Check supported sensors For now I recommend to use either BH1650 (i2c=0x23) or BMP082 (i2c=0x77) modules, community implemented drivers, which are supported by NPM community, since my fixes were upstreamed.

Now you can try to create webthings, I suggest to start making them for supported Node.js and then port to IoT.js (in development).

I2C SENSORS

IoT.js is supporting I2C API, so more sensors can be supported:

While node needs an external module:

Usage on GNU/Linux (here Raspbian):

sudo apt-get install i2c-tools make git
sudo raspi-config # Enable i2c
lsmod  | grep i2c
# i2c_bcm2835            16384  0
# i2c_dev                16384  0
ls -l /dev/i2c* || sudo reboot

sudo /usr/sbin/i2cdetect -y 1

git clone --recursive https://github.com/rzr/generic-sensors-lite
make -C generic-sensors-lite runtime=iotjs run
# (...)
# log: ambientlight: 30.833333333333336
# (...)

Then check example to make a real webthing, on GNU/Linux:

make runtime=iotjs run
make -C example/webthing runtime=iotjs run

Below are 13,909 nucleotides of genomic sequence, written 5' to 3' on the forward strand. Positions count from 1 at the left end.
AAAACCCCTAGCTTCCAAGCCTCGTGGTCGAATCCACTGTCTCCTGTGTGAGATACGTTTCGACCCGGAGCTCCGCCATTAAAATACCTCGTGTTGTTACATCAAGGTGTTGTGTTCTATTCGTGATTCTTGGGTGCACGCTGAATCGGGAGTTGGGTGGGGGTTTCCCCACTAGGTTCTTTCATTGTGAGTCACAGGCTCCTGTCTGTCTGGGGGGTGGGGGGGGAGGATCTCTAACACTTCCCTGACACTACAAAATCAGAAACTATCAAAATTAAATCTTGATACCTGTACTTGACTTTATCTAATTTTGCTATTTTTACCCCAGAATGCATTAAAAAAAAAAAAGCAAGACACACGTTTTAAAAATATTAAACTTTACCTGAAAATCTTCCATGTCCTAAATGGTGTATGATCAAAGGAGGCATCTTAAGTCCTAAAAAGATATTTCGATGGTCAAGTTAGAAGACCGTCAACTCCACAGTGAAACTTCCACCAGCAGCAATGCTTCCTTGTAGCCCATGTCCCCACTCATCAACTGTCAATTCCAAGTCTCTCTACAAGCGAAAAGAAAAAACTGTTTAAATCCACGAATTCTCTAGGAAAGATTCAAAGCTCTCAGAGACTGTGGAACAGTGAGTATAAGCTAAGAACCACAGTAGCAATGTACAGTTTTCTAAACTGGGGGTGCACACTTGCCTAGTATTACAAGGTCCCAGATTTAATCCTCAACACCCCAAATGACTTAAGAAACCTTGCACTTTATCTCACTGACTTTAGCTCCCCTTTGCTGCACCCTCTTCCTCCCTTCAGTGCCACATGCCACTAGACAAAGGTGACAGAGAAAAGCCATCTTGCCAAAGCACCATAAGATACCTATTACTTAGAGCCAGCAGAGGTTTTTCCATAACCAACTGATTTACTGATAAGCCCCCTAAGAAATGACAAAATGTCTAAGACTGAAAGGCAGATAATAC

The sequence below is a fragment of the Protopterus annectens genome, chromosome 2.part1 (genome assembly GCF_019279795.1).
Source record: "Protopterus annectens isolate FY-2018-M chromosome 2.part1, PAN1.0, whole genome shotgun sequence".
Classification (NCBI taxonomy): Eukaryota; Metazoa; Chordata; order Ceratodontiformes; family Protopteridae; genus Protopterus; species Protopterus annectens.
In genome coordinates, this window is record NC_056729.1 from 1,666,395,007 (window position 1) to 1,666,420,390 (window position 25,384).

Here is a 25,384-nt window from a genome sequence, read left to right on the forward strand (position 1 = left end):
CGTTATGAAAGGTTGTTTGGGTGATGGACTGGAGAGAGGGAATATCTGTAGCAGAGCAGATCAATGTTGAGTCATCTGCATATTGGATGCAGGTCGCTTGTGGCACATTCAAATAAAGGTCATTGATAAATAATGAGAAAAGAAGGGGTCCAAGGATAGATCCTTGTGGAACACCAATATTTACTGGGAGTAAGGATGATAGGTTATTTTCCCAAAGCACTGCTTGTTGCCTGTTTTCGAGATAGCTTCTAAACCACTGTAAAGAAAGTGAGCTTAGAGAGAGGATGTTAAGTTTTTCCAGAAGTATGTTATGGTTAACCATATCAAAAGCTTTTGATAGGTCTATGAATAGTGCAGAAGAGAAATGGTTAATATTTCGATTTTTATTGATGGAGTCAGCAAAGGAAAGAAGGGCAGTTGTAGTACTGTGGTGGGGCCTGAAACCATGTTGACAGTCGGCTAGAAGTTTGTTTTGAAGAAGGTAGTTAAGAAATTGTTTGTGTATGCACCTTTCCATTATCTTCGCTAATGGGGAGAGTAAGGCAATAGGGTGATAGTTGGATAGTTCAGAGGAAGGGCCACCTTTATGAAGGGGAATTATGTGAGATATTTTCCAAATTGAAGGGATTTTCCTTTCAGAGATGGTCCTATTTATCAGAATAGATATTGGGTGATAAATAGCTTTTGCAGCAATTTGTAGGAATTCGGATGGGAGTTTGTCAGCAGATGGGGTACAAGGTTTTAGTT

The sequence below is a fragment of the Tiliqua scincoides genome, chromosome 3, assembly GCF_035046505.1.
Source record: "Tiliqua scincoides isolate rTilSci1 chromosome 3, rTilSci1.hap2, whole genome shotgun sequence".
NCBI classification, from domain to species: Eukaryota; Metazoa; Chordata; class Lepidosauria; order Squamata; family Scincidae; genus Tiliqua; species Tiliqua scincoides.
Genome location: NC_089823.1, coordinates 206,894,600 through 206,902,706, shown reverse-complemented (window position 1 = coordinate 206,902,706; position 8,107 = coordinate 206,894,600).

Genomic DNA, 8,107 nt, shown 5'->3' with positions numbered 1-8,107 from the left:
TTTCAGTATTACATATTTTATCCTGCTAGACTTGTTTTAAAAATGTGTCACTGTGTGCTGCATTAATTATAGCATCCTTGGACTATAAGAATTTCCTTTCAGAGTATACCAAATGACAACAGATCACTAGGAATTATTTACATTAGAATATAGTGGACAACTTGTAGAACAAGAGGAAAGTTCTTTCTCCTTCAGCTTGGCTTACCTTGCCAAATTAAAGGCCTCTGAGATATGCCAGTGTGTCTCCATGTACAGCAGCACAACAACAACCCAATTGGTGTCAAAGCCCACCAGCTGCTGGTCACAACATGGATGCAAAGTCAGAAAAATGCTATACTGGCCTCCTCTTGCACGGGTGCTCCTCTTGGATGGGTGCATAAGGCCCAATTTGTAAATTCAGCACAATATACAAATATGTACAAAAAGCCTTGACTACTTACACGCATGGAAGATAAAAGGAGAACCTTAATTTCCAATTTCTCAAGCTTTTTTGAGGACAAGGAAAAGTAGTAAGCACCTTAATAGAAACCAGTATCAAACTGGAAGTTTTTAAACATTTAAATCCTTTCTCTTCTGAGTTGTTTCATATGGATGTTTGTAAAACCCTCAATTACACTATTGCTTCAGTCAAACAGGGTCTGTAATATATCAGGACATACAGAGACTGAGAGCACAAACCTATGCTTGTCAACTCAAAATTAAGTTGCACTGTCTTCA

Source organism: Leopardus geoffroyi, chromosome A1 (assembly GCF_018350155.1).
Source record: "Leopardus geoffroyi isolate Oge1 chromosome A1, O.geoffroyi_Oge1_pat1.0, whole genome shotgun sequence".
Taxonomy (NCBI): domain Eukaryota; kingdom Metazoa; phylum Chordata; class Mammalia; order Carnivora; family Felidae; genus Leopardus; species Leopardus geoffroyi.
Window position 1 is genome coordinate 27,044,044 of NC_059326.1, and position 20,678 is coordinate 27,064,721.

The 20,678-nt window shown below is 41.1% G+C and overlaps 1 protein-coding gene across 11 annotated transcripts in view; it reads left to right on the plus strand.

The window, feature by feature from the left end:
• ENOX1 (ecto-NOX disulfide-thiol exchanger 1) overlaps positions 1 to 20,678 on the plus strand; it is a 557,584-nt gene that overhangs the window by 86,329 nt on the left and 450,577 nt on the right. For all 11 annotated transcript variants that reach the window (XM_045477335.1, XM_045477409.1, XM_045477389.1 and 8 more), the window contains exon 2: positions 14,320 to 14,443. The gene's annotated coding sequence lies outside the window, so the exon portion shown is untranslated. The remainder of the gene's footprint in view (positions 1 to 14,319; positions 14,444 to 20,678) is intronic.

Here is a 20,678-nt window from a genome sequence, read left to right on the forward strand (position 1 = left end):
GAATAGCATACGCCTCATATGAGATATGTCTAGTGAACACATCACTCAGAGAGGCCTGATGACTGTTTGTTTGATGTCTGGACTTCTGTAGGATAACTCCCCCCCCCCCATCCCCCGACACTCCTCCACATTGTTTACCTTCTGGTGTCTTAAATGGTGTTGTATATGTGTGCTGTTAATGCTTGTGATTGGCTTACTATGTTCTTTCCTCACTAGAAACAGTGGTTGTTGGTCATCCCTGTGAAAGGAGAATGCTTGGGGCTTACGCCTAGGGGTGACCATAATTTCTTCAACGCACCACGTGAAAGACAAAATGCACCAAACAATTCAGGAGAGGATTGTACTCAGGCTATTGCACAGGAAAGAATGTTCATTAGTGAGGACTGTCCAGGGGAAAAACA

# (...)
# log: AmbientLight: AmbientLight: change: 28.333333333333336
# log: Temperature: Temperature: change: 33
# (...)

TODO: I2C on ARTIK10

Test on Fedora 22 - armhfp on ARTIK10 (on J27):

sudo dnf install i2c-tools
ls -l /dev/i2c*
sudo /usr/sbin/i2cdetect -y 0
#      0  1  2  3  4  5  6  7  8  9  a  b  c  d  e  f
# (...)
# 60: -- -- UU -- -- -- -- -- -- -- -- -- -- -- -- -- 


sudo /usr/sbin/i2cdetect -y 9
Error: Can't use SMBus Quick Write command on this bus

Related:

TODO: I2C ON TIZENRT

On TizenRT i2c tool can be enabled for scanning bus:

TASH>> 
i2c bus
BUS   EXISTS?
Bus 0: YES
Bus 1: YES
Bus 2: YES
Bus 3: YES

i2c dev -b 0 03 77
i2c dev -f 40000 -b 1 0x20 0x2f

ToDo:

STATUS: UPSTREAMING

For the record following repos were used:

RESOURCES:

LICENSE: CC-BY-SA-4.0

INDEX

Clone this wiki locally
You can’t perform that action at this time.